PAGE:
Carol Brown visits the gravesite of her son, Thomas Brown, on Memorial Day at Arlington National Cemetery in Arlington, Va., on May 27. Iraq and Afghanistan war veterans are buried in Section 60. (Molly Riley / AP)
Shortly after her first child arrived in 2010, Ami Neiberger-Miller took one of her birth announcements over to Arlington Cemetery and carefully placed it next to the headstone of her brother, Army Spc. Christopher Neiberger, who was killed by a roadside bomb in Iraq in 2007.
She is one of thousands of family members who for years have made Arlington Cemetery’s Section 60, where the Iraq and Afghanistan veterans are buried, a vibrant and heart-wrenching memorial to the fallen, with grave stones adorned with laminated photos, love letters, small stones, children’s drawings, occasionally a bottle of whiskey and other personal mementos.
Now, however, cemetery officials are beginning to transform Section 60 into the same kind of pristine resting place where older veterans are buried, where the rows of white headstones are stripped bare with few if any signs of recent visitors.
The cemetery in August stepped up enforcement of a written policy to remove items left at the grave sites, a rule that was consciously overlooked in Section 60 for years.
It’s proven controversial, as many families were deeply troubled to know that cemetery workers were conducting weekly sweeps to remove all items other than fresh flowers.
“It’s very personal to be able to leave an object at a grave site. It helps them to feel connected to their loved one and it helps them to leave the cemetery happy and go on with their new life,” said Neiberger-Miller, who works with the Tragedy Assistance Program for Survivors, which provides support to family members of deceased troops.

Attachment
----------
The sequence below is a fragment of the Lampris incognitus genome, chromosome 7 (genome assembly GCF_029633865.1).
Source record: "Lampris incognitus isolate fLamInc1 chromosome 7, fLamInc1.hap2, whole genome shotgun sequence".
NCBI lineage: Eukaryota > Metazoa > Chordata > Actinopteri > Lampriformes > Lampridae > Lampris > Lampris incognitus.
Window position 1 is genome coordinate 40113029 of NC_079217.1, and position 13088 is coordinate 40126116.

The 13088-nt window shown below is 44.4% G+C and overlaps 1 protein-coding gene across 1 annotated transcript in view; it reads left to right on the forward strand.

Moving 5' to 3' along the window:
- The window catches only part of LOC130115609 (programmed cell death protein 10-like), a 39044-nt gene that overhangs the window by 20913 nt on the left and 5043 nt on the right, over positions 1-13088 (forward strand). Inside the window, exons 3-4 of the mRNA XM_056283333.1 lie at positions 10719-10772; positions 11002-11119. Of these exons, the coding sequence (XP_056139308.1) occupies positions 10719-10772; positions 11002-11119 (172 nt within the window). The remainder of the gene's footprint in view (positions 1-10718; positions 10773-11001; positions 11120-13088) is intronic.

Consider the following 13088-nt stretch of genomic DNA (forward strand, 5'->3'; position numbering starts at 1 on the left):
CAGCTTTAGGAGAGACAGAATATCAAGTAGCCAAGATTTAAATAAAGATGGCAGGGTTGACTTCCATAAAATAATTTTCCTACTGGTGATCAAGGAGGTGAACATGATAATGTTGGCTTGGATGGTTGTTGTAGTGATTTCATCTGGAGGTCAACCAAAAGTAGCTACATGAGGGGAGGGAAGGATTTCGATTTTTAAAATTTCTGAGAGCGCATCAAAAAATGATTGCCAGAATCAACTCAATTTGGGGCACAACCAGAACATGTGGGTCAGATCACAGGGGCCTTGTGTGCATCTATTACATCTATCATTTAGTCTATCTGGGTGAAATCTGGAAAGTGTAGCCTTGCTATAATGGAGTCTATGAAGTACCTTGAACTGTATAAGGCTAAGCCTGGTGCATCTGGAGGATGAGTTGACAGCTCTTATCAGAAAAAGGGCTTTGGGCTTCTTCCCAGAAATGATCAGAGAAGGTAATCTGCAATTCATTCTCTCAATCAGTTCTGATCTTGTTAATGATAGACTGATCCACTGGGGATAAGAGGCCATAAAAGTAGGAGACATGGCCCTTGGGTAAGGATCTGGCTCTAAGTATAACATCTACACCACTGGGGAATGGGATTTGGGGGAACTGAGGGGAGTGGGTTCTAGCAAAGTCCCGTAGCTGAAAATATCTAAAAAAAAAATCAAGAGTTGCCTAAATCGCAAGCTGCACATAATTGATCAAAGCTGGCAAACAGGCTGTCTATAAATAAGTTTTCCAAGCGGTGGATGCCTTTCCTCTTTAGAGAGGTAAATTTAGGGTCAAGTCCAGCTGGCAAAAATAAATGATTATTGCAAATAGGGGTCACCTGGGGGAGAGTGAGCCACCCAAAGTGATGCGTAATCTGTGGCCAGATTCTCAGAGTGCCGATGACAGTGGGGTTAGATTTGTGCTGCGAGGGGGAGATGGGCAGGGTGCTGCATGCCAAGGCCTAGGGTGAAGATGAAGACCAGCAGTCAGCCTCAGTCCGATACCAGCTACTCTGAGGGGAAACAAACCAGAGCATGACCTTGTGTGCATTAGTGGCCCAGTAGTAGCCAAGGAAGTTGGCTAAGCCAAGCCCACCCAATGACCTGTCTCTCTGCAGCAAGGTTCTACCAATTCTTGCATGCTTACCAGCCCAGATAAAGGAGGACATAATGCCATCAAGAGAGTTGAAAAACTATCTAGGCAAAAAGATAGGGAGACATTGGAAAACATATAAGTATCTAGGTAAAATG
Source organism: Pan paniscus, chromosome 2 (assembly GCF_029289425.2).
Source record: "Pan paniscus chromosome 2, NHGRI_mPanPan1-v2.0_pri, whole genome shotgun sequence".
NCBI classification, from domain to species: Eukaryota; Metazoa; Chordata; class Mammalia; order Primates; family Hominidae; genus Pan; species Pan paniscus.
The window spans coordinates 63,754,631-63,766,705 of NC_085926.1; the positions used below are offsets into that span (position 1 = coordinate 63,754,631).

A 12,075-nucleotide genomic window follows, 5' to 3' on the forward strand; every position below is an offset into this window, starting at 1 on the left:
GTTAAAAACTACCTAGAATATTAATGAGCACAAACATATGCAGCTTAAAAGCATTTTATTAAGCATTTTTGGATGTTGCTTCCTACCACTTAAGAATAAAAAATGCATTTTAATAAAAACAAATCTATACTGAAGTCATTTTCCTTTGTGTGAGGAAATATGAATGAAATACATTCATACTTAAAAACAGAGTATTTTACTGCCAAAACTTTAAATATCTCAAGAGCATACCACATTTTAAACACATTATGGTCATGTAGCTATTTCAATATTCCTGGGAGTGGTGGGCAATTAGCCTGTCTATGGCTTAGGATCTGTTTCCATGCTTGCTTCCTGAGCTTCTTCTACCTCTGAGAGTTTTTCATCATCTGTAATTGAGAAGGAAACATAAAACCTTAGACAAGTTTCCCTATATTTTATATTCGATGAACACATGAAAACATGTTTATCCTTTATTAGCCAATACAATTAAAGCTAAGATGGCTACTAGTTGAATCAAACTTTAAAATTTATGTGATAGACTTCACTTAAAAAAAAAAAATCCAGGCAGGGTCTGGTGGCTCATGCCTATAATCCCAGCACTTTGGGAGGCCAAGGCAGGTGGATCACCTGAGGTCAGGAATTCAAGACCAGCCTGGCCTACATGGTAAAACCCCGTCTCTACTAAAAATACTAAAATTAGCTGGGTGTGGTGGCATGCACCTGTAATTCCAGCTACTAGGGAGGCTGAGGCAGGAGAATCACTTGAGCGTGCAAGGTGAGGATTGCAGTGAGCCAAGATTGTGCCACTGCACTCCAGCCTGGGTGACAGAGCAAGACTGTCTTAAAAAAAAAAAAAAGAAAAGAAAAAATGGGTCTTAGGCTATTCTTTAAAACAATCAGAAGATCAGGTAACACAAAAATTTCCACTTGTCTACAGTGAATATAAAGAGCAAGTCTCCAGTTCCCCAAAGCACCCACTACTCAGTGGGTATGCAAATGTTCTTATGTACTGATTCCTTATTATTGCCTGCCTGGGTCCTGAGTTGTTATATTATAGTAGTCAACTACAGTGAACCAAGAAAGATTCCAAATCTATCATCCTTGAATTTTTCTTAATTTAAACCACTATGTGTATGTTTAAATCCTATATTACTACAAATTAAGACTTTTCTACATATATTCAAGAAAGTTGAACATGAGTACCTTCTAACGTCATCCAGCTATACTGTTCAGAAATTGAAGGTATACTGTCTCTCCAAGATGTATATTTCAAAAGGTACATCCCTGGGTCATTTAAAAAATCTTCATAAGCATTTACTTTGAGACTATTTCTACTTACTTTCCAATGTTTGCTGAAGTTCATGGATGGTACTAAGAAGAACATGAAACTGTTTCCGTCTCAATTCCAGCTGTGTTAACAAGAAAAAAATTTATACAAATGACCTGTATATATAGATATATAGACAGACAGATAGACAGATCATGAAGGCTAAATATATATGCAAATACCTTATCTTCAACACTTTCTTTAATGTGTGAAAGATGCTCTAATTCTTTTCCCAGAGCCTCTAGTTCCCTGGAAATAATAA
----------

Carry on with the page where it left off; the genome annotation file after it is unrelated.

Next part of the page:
Cemetery officials met with family members Oct. 6 and later agreed to permit small photographs and “handcrafted items not affixed to the headstones” and also to scale back the weekly sweep to once every two weeks.
“The Advisory Committee on Arlington National Cemetery is wrestling with these issues as they develop and recommend a permanent policy,” said Jennifer Lynch, a spokeswoman for the cemetery.
“The fact is that Arlington National Cemetery is not the Vietnam War Memorial or the WWII memorial — it is a functioning cemetery, and we must remain true to that mission. But we recognize the special place Section 60 holds for so many families, and are doing the best we can to preserve the memories of the fallen. In the interim, the advisory committee recommended that the cemetery make an effort to improve upkeep, consistent with longstanding cemetery policy. We are abiding by that recommendation,” Lynch said.
Many of the removed mementos are discarded, but the Army, which officially runs the cemetery, has been collecting some of them for storage at Fort Belvoir in Virginia. More than 20,000 items were selected for storage “based on the items unusual, artistic or historical value to the service member at whose grave site the memento was left,” according to the Army.